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User Mode Linux: Coming to a Kernel Near You, Part 1
What Exactly is User Mode Linux?
March 12, 2003
There are a number of fundamental additions coming in the next Linux kernel. One of these will be a great boon to software developers, beta testers, product reviewers, hosting services, and more: User Mode Linux (UML). Just as VMware allows us to run a machine within a machine, UML lets us do run multiple, separate, isolated instances of Linux on a single Linux box.
Seems a bit too good to be true, doesn't it? Let's take a closer look at UML, how it works, and the pros and cons involved in determining if this upcoming kernel feature is for you.
The name for this feature isn't the most self-explanatory. User Mode Linux is thusly named because it runs in user space. With a UML, you can run a miniature Linux system with its own kernel and filesystem without needing root access to the entire machine. Your UML is your own little world, and you can configure its kernel, networking, and all other aspects of the virtual machine to your satisfaction.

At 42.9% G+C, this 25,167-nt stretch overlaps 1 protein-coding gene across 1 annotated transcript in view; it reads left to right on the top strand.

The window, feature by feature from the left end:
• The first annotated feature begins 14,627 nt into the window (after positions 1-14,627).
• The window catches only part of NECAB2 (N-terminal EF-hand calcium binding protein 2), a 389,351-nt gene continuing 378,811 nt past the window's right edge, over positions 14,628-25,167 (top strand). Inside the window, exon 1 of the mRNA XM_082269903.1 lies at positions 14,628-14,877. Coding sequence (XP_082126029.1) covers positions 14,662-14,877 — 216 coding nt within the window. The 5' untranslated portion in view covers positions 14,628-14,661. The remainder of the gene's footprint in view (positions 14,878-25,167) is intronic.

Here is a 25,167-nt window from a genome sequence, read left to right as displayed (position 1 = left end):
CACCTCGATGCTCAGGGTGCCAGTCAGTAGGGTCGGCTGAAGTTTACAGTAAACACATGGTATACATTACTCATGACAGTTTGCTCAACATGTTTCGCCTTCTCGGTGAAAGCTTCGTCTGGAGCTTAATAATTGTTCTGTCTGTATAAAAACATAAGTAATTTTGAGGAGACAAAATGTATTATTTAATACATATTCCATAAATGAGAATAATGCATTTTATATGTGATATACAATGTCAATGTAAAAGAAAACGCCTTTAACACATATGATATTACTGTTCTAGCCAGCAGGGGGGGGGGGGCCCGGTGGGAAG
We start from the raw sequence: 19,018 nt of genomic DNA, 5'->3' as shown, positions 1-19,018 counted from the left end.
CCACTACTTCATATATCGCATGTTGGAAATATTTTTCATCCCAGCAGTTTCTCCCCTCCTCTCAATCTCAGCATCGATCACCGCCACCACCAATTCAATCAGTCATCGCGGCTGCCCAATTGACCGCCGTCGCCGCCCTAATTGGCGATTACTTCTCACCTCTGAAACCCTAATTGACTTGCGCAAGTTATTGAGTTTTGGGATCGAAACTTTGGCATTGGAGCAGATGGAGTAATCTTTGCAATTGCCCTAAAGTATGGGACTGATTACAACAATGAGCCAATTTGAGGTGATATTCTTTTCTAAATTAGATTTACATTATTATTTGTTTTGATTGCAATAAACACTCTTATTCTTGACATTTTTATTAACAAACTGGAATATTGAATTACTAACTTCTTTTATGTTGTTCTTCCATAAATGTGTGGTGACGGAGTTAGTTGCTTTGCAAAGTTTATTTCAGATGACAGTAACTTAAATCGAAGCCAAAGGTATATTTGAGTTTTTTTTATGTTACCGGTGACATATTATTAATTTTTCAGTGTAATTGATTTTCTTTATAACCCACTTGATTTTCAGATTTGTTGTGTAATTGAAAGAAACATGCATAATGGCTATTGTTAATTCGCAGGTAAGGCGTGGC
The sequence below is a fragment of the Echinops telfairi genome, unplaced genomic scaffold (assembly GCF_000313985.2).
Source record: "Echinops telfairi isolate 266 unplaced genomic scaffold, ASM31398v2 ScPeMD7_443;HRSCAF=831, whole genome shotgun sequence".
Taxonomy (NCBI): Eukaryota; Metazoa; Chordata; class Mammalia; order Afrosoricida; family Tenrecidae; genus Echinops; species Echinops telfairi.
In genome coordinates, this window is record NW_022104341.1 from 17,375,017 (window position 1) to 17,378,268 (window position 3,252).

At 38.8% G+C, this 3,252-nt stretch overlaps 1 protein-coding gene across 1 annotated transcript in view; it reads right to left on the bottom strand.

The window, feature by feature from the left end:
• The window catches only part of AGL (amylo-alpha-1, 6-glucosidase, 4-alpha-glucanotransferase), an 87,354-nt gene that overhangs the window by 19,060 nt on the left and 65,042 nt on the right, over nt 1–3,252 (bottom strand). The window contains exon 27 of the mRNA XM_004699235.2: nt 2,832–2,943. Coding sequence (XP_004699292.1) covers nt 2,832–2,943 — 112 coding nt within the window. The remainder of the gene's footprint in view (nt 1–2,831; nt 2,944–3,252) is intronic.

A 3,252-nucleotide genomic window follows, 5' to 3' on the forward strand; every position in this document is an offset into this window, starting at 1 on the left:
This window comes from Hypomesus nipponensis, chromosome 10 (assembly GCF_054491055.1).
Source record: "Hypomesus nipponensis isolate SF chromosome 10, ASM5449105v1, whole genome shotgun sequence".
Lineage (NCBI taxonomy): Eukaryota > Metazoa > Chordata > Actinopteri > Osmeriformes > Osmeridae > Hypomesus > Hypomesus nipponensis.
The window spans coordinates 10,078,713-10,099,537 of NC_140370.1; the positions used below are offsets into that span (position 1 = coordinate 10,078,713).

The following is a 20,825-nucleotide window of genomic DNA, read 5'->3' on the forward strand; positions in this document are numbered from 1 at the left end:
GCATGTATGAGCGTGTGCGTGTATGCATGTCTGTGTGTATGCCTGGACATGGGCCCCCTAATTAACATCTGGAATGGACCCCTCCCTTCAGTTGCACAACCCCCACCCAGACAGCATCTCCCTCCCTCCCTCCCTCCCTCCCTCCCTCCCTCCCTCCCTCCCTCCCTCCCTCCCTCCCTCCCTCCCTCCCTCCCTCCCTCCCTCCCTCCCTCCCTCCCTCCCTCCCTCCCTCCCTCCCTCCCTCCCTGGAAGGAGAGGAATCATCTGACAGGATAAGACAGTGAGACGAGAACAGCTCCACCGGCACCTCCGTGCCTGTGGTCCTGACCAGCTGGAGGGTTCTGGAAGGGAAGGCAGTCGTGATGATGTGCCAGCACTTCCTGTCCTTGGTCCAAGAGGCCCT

You're not limited to the same distribution of Linux, either. While VMware lets you run any operating system it's designed to handle within its virtual machine, UML allows you to run any particular distribution's kernel and filesystem setup. The key is that you run the UML kernel as you would run any other command, and the UML kernel then communicates directly with the host machine's kernel--though at times the UML kernel must modify instructions before sending them to the main kernel. Limitations come in when a package must communicate directly with hardware instead of an intermediary, but there are workarounds available that solve most of these issues.
Your UML filesystem is actually contained in a single file (per UML you've set up), swap space and all, making it a sort of filesystem within a filesystem. Between the isolated filesystem and kernel, a UML can act as an island where users can enter, but cannot break out through the shark-infested waters to reach the main system. A break-in only effects the UML system. The overall kernel and filesystem remain untouched.